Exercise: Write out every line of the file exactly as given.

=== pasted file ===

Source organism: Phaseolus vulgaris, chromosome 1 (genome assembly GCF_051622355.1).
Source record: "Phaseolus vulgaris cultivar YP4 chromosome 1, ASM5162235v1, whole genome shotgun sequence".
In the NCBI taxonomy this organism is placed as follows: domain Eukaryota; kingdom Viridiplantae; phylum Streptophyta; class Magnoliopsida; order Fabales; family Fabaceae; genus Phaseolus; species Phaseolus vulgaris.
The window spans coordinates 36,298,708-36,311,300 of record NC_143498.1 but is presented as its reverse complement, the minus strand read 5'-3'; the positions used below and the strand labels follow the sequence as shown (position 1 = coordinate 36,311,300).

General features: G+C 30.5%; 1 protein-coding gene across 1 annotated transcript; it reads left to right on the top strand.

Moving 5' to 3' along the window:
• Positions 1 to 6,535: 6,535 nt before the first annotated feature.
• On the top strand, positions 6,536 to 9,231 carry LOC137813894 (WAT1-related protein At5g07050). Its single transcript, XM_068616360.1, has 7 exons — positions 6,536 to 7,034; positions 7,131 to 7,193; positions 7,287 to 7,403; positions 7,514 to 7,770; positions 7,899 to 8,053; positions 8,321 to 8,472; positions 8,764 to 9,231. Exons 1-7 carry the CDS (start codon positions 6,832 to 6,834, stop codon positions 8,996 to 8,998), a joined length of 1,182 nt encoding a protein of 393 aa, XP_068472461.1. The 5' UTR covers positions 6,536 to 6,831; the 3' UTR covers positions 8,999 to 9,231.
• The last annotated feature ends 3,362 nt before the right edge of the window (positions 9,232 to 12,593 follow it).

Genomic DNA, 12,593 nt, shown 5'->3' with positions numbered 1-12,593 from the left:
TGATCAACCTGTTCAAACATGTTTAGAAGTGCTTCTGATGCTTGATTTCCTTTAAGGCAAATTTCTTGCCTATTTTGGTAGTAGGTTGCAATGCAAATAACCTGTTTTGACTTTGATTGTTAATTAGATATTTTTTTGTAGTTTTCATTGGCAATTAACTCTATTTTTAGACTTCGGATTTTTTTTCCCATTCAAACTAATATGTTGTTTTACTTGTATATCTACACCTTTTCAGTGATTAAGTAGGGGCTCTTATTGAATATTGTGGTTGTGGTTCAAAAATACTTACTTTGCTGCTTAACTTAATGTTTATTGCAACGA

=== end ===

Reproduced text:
Source organism: Phaseolus vulgaris, chromosome 1 (genome assembly GCF_051622355.1).
Source record: "Phaseolus vulgaris cultivar YP4 chromosome 1, ASM5162235v1, whole genome shotgun sequence".
In the NCBI taxonomy this organism is placed as follows: domain Eukaryota; kingdom Viridiplantae; phylum Streptophyta; class Magnoliopsida; order Fabales; family Fabaceae; genus Phaseolus; species Phaseolus vulgaris.
The window spans coordinates 36,298,708-36,311,300 of record NC_143498.1 but is presented as its reverse complement, the minus strand read 5'-3'; the positions used below and the strand labels follow the sequence as shown (position 1 = coordinate 36,311,300).

General features: G+C 30.5%; 1 protein-coding gene across 1 annotated transcript; it reads left to right on the top strand.

Moving 5' to 3' along the window:
• Positions 1 to 6,535: 6,535 nt before the first annotated feature.
• On the top strand, positions 6,536 to 9,231 carry LOC137813894 (WAT1-related protein At5g07050). Its single transcript, XM_068616360.1, has 7 exons — positions 6,536 to 7,034; positions 7,131 to 7,193; positions 7,287 to 7,403; positions 7,514 to 7,770; positions 7,899 to 8,053; positions 8,321 to 8,472; positions 8,764 to 9,231. Exons 1-7 carry the CDS (start codon positions 6,832 to 6,834, stop codon positions 8,996 to 8,998), a joined length of 1,182 nt encoding a protein of 393 aa, XP_068472461.1. The 5' UTR covers positions 6,536 to 6,831; the 3' UTR covers positions 8,999 to 9,231.
• The last annotated feature ends 3,362 nt before the right edge of the window (positions 9,232 to 12,593 follow it).

Genomic DNA, 12,593 nt, shown 5'->3' with positions numbered 1-12,593 from the left:
TGATCAACCTGTTCAAACATGTTTAGAAGTGCTTCTGATGCTTGATTTCCTTTAAGGCAAATTTCTTGCCTATTTTGGTAGTAGGTTGCAATGCAAATAACCTGTTTTGACTTTGATTGTTAATTAGATATTTTTTTGTAGTTTTCATTGGCAATTAACTCTATTTTTAGACTTCGGATTTTTTTTCCCATTCAAACTAATATGTTGTTTTACTTGTATATCTACACCTTTTCAGTGATTAAGTAGGGGCTCTTATTGAATATTGTGGTTGTGGTTCAAAAATACTTACTTTGCTGCTTAACTTAATGTTTATTGCAACGA